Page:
I was one of many people who waged on the Palestinian democracy, which we considered an exceptional experience within the Arab world milieu. Despite the bitter reality of occupation and displacement from which the Palestinians have suffered, the Palestinian political forces, ever since the establishment of the Palestinian Liberation Organization (PLO) in the early 1960s, were able to maintain a reasonable share of public freedoms which had a positive impact on the unity of the Palestinian nation and the performance of the PLO’s political leadership in Arab and international forums.
It is true that the Palestinian national movement had suffered serious divisions and escalations which at times reached the level of bloody elimination. However, we attributed this status to the intervention of Arab regimes, some of which have been accustomed to exploiting the Palestinian issue in internal and regional agendas. Generally, the Palestinian executive and legislative structures were organized according to the regular functioning of democratic mechanisms, and this allowed two important results to emerge. On one hand, the PLO’s preservation of its status as the sole legitimate representative of Palestinian people on the Arab and international levels, and its remarkable success in connecting domestic and overseas parties through the mechanisms of democratic representation and free organization, (municipalities, unions and non-governmental organizations).
From this perspective, we assumed that the first Arab democracy would emerge in Palestine, in line with the logic that shapes the modern liberal state, which was based upon the precedence of civil society institutions over the emergence of the state.
In this sense, the vigilant, systematic and vital Palestinian society could create a political entity that is governed by free democratic restraints. However, the first years of the self-governance experience led many of us to reevaluate our optimistic presumptions.
In addition to the negotiation mechanism that led to the Oslo agreement and the accompanying agreements that were made outside of the scope of Palestinian institutional legitimacy, the experience of the Palestinian National Authority (PA) revealed that the new entity, ever since its establishment, had suffered from various deficiencies that we see in most other Arab countries.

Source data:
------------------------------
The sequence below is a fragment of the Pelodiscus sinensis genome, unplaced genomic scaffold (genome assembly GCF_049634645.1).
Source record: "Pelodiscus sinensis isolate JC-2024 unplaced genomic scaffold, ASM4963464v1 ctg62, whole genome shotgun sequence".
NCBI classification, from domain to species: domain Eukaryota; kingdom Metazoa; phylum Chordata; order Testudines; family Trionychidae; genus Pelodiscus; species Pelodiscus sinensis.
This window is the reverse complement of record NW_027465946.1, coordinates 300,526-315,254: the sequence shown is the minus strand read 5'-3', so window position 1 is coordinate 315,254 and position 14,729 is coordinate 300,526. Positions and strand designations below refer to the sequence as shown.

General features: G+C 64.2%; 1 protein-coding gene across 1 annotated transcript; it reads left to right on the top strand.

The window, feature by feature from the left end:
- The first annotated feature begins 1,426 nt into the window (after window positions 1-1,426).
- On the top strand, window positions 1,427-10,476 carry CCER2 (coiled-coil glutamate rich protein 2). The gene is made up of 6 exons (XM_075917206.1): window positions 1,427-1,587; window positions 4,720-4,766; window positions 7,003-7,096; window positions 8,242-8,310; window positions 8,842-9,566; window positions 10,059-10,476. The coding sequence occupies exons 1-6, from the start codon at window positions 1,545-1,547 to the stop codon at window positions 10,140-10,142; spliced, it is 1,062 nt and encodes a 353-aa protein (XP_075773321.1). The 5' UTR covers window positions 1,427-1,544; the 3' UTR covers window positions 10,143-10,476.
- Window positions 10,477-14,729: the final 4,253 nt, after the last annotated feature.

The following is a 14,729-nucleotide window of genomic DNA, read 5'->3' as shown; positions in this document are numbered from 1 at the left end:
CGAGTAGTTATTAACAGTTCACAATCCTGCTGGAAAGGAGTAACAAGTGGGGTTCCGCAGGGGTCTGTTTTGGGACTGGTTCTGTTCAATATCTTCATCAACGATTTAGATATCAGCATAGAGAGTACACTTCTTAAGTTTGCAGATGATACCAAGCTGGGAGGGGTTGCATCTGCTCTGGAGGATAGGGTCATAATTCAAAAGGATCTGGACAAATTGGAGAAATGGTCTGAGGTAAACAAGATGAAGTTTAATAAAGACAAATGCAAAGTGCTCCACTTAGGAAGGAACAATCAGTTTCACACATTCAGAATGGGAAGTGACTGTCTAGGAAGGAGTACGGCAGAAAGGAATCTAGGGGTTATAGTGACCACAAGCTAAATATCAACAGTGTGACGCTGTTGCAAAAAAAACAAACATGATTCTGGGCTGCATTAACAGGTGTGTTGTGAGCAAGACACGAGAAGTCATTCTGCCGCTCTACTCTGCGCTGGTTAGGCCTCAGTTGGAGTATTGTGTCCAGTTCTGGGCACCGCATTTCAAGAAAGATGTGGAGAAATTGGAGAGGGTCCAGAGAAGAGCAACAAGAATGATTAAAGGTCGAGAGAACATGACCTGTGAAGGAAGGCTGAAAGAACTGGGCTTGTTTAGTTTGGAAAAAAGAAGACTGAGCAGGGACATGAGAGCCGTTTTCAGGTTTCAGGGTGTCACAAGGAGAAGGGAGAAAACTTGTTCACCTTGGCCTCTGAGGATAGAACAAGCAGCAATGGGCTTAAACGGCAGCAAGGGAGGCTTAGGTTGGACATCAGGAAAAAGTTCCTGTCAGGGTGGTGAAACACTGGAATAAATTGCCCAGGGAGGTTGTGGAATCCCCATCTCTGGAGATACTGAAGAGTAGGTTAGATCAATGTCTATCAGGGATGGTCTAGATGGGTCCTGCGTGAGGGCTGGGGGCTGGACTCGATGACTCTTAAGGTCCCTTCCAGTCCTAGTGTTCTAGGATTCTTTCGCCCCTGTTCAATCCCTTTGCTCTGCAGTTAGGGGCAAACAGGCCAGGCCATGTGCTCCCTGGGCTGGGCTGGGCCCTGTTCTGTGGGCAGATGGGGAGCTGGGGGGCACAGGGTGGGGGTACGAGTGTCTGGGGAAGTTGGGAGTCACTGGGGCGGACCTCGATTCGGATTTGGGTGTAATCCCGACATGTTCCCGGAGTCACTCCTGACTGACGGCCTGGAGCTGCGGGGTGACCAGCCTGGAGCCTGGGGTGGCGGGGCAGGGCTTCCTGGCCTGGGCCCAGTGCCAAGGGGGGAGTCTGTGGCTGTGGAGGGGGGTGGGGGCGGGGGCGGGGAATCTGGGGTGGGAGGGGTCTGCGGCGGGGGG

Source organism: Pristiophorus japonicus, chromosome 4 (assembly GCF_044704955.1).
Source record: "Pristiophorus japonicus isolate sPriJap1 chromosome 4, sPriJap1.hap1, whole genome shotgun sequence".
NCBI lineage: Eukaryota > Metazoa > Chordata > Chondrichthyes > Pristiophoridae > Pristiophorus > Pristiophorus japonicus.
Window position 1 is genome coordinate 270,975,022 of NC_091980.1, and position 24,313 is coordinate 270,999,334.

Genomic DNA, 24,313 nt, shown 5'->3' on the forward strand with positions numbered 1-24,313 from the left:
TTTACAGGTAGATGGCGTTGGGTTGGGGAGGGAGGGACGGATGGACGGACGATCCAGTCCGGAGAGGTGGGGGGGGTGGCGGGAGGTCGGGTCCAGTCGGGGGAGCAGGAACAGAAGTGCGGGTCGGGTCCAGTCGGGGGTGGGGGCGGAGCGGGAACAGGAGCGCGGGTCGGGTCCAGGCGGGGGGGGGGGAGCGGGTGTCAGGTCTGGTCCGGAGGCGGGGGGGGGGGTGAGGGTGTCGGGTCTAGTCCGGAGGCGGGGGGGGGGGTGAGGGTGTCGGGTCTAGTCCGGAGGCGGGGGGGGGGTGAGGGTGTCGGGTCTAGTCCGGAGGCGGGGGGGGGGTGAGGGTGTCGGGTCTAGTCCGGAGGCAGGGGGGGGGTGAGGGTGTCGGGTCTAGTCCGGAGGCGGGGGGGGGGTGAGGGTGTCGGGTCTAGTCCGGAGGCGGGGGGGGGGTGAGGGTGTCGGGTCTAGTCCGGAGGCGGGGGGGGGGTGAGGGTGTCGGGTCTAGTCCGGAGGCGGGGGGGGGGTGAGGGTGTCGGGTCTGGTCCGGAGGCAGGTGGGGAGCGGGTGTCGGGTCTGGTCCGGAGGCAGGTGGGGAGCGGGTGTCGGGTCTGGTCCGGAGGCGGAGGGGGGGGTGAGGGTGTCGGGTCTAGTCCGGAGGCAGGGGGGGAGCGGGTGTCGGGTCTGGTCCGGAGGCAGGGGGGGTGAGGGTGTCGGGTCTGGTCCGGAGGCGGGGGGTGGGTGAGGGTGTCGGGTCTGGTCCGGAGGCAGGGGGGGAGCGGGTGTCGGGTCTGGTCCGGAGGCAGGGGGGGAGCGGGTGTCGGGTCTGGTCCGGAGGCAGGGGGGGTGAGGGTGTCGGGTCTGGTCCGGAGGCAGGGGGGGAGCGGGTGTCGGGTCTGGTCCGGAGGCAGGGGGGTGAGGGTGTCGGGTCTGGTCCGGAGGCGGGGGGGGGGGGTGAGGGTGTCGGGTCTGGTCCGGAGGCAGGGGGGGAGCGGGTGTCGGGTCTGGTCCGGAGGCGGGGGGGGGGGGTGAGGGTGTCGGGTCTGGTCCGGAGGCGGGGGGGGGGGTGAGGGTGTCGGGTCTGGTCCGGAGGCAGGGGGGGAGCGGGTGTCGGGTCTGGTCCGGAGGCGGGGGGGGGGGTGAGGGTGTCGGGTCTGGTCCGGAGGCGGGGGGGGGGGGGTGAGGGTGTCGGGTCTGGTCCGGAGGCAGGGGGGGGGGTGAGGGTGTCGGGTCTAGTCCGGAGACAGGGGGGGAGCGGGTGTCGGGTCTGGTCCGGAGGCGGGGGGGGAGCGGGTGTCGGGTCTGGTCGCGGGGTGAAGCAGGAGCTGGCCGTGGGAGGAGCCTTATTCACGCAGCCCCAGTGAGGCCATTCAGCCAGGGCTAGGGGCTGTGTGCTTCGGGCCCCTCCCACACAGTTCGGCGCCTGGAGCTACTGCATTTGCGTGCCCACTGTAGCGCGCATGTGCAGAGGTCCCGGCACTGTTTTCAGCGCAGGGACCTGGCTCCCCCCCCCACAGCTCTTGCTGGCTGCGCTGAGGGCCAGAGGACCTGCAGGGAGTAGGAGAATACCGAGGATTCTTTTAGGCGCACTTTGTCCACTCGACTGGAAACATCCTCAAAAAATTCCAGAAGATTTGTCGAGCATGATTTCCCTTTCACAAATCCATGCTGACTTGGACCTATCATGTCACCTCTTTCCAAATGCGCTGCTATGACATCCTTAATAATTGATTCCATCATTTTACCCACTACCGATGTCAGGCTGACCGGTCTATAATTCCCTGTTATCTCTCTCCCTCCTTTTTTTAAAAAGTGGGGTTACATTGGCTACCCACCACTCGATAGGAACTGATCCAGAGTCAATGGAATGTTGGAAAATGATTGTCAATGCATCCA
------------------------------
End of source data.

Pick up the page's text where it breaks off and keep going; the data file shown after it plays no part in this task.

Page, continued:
The gravest of these imperfections that the reports had revealed were financial and administrative corruption, despotism within security services and the declining scope of political freedoms.
Perhaps the most serious impact of this status is the draining of the Palestinian institutional system from its significance through the new existing dualism between the PLO and the autonomous government.
Legislative and executive structures of the organization are now paralyzed and no longer have any role to play. In fact, they can no longer maintain their periodic meetings except in rare cases needed because of the repercussions of the reconciliation process.
These structures, the compositions of which have not changed for many years, have become fully detached from the Palestinian civil society both domestically and overseas, thus they are currently unable to undertake the role of a comprehensive and legitimate representative of the Palestinian people.
The events of the second Intifada had reflected this blatant incapacity to manage the deteriorating Palestinian situation, thus the PLO leadership appeared confused and unable to manage the balance between resistance (that had overstepped the mark) and a line of settlement that was now at gridlock despite the Arab and international attempts of revival.
Nevertheless, the charisma that the late Palestinian leader Yasser Arafat had enjoyed, as well as the legitimacy he attained from his strife and his ability to maneuver, qualified him to maintain the unity of Palestinian society even if minimally and in spite of the acute crises that almost demolished civil peace within Palestinian areas.
With the death of Arafat, the only person who was capable of controlling Palestinian internal contradictions had gone. What further escalated the situation was the breakdown of institutional mechanisms that once preserved Palestinian unity.
The first repercussion of the absence of Arafat was the emergence of dualism in the decision-making process between the PLO and the PA. The crisis of dualism in the Palestinian decision-making process had reached its peak through the war of ambassadors between the head of the PA, (Abu Mazen), and the head of the political division of the organization, (Farouk Al Qaddumi).
The results of the Palestinian elections last December had doubled this dualism, and in turn, this led to a conflict between three historical legitimacies: the PLO, parliament that was demolished by the Hamas movement which rejected the legitimacy of reconciliation represented by Abu Mazen, and finally the internationally-supported negotiation team.
It was inevitable that such crises would lead to an internal violent dissension, especially considering the absence of awareness of the magnitude of the crisis that cannot be attributed to circumstantial political factors. Rather, it will affect the Palestinian national movement and its strategic orientations.
At this critical moment, infighting Palestinian forces are unable to offer any solution to liberate the occupied territories. They are unable to adopt the logic of resistance (beyond ostentatious parades that are of limited value only), nor are they capable of activating the logic of peaceful settlement (due to the weakness of their negotiation skills which is a result of their disunity). Unfortunately, what was demonstrated through the recent events in Gaza is the collapse of Palestinian democracy.